A Journey to Poland

Traveling to Poland with a group of students is not an easy job. It finds the teacher in a most unfamiliar role, unable to shed light, to clarify or to bring about some kind of order and logic to the endless questions raised by the students.

Questions lead one down a murky path that becomes increasingly incomprehensible with every step. Rather than establish some sort of order in the surrounding chaos, teachers find themselves walking beside their students in the darkness – groping blindly through the stone monuments of Treblinka, drowning in a sea of shoes in Majdanek and floundering through the hell of Auschwitz-Birkenau.

So why? Why do so many schools throughout Israel organize delegations to Poland? Why do we encourage our students to take part in this search for understanding which seems to yield greater turmoil and darkness?

I think there are three very good reasons for doing so.

First, just as we tell the story of Yetziyat Mitzrayim on Pesach from one generation to the next, we must not let the Holocaust be forgotten. We must not let it die with the generation of survivors. Elie Wiesel said, “Memory is the keyword. To remember is to create links between past and present, between past and future. To remember is to affirm man’s faith in humanity – in spite of itself – and to confer meaning to one’s fleeting endeavors.”

The journey to Poland – a journey into the past. A young girl, living in Herzliya. She has heard her grandfather’s stories. She has heard that he was sent to Birkenau. She has heard the horror stories of his existence, his day to day struggle for survival. But now she has walked on that same cursed ground. She has walked through the very same barrack where he slept. She has touched each wooden bunk. She has been there. She will never forget.

A security guard – he hardly spoke to anyone throughout the journey. His job was to watch – much the embodiment of the Israeli macho – strong and silent. Until the ceremony at Birkenau. Until he asked us to wait before we returned to the buses. Until he put on a kipa and took a wrinkled paper out of his pocket. Until he said Yizkor and began to read the long list of names of the members of his family who had been annihilated by the Nazis. Until the tears began to roll shamelessly down his face. He will never forget.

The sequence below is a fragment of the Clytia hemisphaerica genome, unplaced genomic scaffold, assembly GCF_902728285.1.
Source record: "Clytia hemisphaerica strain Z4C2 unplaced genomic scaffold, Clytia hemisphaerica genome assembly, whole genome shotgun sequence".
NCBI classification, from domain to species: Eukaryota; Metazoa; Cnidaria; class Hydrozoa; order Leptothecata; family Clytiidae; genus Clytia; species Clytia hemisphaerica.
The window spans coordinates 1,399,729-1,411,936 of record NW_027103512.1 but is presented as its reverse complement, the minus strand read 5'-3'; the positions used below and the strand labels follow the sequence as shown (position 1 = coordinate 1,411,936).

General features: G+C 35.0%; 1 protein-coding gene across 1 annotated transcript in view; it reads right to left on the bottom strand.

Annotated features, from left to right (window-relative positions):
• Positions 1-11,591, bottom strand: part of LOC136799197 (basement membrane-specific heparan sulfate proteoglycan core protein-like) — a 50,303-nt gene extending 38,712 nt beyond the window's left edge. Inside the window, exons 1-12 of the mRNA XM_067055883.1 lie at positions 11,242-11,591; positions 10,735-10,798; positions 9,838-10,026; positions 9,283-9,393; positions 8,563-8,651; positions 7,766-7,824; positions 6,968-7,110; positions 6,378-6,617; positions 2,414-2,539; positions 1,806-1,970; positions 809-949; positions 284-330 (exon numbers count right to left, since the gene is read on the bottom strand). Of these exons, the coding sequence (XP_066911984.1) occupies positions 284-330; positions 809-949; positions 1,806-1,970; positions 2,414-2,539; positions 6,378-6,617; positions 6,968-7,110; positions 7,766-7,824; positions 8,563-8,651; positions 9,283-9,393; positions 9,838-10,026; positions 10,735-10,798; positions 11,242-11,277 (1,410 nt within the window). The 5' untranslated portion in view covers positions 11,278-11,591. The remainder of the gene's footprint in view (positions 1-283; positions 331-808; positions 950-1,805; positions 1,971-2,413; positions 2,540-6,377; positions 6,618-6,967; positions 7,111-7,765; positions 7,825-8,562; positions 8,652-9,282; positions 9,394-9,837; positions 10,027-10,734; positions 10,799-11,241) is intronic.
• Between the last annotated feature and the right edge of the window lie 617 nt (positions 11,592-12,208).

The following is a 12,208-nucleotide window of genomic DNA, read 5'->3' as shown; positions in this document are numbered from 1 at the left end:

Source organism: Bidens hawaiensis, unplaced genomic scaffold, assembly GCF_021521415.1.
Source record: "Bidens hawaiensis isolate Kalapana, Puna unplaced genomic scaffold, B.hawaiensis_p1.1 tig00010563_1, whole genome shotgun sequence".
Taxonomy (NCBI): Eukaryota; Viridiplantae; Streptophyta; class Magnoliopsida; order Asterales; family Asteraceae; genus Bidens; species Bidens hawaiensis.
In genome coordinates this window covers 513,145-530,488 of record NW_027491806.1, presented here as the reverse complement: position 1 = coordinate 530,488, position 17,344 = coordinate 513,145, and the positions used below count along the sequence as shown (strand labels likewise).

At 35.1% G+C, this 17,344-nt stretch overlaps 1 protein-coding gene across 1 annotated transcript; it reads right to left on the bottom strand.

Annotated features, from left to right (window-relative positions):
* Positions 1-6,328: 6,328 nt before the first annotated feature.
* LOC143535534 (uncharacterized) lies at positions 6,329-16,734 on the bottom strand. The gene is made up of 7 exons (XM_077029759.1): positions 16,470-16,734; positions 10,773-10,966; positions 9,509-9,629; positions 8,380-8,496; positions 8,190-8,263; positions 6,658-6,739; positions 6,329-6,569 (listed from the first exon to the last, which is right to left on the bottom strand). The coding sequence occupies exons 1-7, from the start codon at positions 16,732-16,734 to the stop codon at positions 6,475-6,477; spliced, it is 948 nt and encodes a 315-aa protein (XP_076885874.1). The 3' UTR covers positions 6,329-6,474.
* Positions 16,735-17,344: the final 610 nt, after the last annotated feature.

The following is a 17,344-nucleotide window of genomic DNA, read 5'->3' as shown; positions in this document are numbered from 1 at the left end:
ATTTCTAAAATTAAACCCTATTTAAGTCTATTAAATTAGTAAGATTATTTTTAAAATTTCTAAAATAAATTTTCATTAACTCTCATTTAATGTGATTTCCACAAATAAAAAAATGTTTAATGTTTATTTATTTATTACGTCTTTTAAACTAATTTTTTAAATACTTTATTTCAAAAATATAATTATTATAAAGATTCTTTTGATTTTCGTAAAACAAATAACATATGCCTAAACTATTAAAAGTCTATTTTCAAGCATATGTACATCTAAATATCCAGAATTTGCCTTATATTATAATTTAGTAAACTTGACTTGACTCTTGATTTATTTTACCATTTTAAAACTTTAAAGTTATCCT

And these memories will be part of us – which brings me to the second reason which justifies a journey to Poland. We take the memories with us wherever we go. We take them with us when we return to Israel. And they will help us be better Israelis. They will help us understand why we must have a Homeland. They will remind us that Jews belong in Israel and that a country is not something that should be taken for granted.

I am reminded of my first trip to Poland. We had just completed the first of many ceremonies which the youngsters had prepared. At the end of the ceremony, we sang Hatikva, as is done after every school ceremony. There we were in Treblinka. The rain was pouring down heavily; a cold wind was lashing it into our faces. Treblinka offers no shelter. And then above the howling wind, above the voices of all the singers, Nir’s voice could be heard. It was not melodious. It was passionate. It thundered.  We all joined him in his affirmation  “Lhiot am hofshi bartzanu.. Eretz Zion, Yerushalaim.” I will never hear or sing Hatikva without hearing Nir.

And the third reason. Allow me to tell you something about how our nights were spent. After the days, which were long and exhausting – physically, mentally and emotionally came the nights –the soul-searching discussions. What we had seen, what we had felt. Doron was our guide and his door was always open. We sat in his room, filling every centimeter of floor, bed and table space. We tried to understand. We asked ourselves questions. The last night of our journey, we were asked what we wanted to take with us from this journey to Poland.  It was Dor who said – ‘to try to be better’. And this was the sentiment that was echoed by so many of the youngsters. We saw what racism and hatred could do. We saw to what depths mankind could sink. We must be better. We must remember that the seeds of racism, of any kind, must be uprooted before their venomous fruit has a chance to poison mankind.

And though I wandered in the darkness with my students, I believe that through our journey, we will be better able to remember, if not understand, the Holocaust and pass it on to future generations. I believe that as Jewish Israelis we will be better people because of what we have seen. I know that I was privileged to share this journey with my students.

About the Author
Janet Goren grew up in the USA and has been living in Israel for more than fifty years. She raised her family here while teaching English in high school.
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